Vince Morgan, who is planning to challenge Councilwoman Inez Dickens for her Central Harlem seat, has raised about $38,000 of the half million he says he hopes to raise and spend in his bid to unseat the two-term incumbent. He says the city’s matching funds program “unfairly” handicaps challengers, but good government groups reject that argument.
BY DOUGLAS FEIDEN / NEW YORK DAILY NEWS
WEDNESDAY, MAY 3, 2013, 10:06 PM
Former community banker Vince Morgan is turning his back on the public campaign finance system as he mounts an underdog Democratic primary challenge to oust City Councilwoman Inez Dickens, he told the Daily News.
The 44-year-old political insurgent hopes to raise a hefty $500,000 to fund his battle with the Harlem establishment — and because he is forgoing taxpayer dollars, there will be no caps on how much he can spend.
“I owe it to my supporters, volunteers and donors not to run a campaign with one of my hands tied behind my back,” he said.
Told that Morgan was bowing out of the city’s voluntary campaign funding system, a Dickens campaign spokesman said the two-term incumbent, a past participant in the public matching funds program, was “currently reviewing her participation.”
The 63-year-old longtime Harlem power broker has until June 10 to accept or nix public dollars to campaign to keep her seat in the 9th City Council district, which runs from Central Park North to 155th St. and from Fifth Ave. on the east to Morningside Ave. and St. Nicholas Ave. on the west.
Candidates in Council races who accept public funds for the Sept. 10 primary must agree to a maximum spending limit of $168,000. The nest egg comes from private donors, who contribute $75,600, or 45%, and city taxpayers, who kick in $92,400, or 55%.
They can also spend another $168,000 in the Nov. 5 general election, even when they face only token GOP opposition, which is virtually certain in the Democratic-dominated uptown district.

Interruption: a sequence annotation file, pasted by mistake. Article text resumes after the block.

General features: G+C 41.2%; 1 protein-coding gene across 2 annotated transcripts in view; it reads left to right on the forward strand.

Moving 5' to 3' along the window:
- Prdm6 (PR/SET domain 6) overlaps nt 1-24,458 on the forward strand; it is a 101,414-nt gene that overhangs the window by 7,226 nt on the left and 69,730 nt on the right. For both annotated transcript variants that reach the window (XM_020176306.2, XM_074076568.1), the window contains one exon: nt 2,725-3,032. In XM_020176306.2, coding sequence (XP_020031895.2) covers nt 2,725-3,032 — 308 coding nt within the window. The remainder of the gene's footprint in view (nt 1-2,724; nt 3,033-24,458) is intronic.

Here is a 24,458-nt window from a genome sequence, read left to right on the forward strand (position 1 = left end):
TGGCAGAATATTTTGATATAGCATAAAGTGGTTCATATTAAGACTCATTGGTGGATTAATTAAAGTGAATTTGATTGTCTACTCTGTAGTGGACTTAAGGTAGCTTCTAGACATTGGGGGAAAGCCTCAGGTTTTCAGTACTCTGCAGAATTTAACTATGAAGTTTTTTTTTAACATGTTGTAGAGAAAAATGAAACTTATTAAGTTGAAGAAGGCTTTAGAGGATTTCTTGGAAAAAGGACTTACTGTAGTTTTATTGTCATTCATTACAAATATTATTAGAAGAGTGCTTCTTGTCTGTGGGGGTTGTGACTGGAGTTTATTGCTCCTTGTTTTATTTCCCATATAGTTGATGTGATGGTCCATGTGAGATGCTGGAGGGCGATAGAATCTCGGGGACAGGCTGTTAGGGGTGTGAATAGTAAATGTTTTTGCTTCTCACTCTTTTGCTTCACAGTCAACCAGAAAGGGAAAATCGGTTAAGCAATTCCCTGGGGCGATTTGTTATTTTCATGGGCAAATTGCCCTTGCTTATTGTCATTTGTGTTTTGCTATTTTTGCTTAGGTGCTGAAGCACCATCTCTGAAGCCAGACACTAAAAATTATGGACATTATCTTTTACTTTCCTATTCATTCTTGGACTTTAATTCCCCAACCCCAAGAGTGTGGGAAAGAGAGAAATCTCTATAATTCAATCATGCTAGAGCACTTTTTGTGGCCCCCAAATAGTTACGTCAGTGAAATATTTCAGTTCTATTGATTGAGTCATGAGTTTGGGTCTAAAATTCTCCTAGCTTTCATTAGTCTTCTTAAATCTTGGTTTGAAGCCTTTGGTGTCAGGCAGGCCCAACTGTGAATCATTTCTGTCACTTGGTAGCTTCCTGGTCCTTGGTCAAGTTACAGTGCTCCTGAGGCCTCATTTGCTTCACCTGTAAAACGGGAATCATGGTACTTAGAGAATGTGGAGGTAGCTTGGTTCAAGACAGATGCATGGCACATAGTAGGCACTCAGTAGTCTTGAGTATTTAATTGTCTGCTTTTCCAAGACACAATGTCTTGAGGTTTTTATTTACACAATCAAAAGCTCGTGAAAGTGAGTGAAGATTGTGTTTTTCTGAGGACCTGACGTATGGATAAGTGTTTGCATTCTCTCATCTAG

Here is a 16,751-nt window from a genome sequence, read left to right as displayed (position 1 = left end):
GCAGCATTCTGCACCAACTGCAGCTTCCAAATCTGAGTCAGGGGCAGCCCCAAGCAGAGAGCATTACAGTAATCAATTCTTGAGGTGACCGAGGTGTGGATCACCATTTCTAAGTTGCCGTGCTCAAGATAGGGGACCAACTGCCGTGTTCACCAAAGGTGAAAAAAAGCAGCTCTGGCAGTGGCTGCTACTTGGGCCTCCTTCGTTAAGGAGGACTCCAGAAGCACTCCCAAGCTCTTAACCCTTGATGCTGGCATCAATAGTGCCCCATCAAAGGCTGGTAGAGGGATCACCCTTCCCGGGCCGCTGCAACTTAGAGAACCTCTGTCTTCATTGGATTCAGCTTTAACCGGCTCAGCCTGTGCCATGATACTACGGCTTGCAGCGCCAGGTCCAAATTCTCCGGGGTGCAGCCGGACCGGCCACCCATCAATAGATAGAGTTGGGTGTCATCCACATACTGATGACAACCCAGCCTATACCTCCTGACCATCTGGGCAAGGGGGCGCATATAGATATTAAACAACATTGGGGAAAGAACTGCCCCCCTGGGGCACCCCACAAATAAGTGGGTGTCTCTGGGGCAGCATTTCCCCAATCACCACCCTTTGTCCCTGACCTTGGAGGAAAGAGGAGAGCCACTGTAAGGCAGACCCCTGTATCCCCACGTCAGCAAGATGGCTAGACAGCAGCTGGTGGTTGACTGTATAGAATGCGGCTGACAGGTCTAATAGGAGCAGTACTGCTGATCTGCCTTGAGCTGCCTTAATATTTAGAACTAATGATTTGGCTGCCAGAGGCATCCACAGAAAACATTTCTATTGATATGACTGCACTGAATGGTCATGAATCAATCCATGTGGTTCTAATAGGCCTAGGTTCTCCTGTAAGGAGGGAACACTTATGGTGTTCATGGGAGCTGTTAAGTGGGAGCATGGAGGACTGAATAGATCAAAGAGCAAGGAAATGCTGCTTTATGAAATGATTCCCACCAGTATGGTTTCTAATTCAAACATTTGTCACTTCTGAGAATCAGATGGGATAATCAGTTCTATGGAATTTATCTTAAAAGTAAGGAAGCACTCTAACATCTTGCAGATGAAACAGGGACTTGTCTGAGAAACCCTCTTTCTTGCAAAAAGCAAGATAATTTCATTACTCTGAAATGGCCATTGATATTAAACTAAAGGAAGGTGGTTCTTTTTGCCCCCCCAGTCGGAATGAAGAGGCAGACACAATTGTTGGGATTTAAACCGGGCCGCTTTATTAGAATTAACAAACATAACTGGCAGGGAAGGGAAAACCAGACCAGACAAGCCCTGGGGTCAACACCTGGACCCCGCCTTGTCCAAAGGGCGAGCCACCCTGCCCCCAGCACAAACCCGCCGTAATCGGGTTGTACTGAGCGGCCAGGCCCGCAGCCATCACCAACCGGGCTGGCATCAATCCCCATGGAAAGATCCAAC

But a candidate who “opts out” of public funding faces no caps on spending, although all disclosure requirements still apply and the maximum contribution from a single donor in a Council race is $2,750.
As of March 15, the most recent filing deadline, Dickens had raked in $57,520 from 264 contributions and Morgan had pulled down $38,428 from 55 contributions, according to the city’s Campaign Finance Board.
Morgan, the former chairman of the 125th St. Business Improvement District, says he’s opting out because the system “unfairly” handicaps challengers whose opponents boast greater name recognition, union backing and machine support — as well as the resources of their office.
Dickens has two built-in advantages, he argues: She can use taxpayer-paid mailings to tell constituents of her “good deeds,” and she can dole out “discretionary funding to her political advantage,” he charges.
“The present system assumes that by awarding the incumbent and the challenger the same amount, it levels the playing field,” Morgan said.
“In fact, the challenger who opts into the public finance system, is locked into a battle with limited resources against an incumbent backed by the power of incumbency and New York’s machine politics,” he added.
Good government groups reject that argument:
“He has it exactly backwards,” said Susan Lerner, executive director of Common Cause. “It’s the public financing system that the incumbent fears the most because it gives the challenger a mechanism to keep pace with the incumbent.”
Dickens wasn’t available for comment. A campaign spokesman said she helped pass legislation expanding public financing by making certain contributions eligible for a match of $6 in city funds for each $1 raised privately, up from a previous $4-to-$1 match.
Thanks to the expanded program, more black women and small donors have been empowered to participate in city elections, the spokesman said.
Dickens’ “review” of whether or not to opt into the system will be wrapped up before the Campaign Finance Board’s June 10 certification deadline.
Lerner offered a word of advice for Dickens. “As a long-term public servant, she should be running on her record and maximizing her small-dollar, small-donor base,” she said.
That’s what most office-seekers do: “About 90% of active candidates for elective office in 2009 participated in the city’s voluntary public matching funds program,” said Matt Sollars, the CFB press secretary.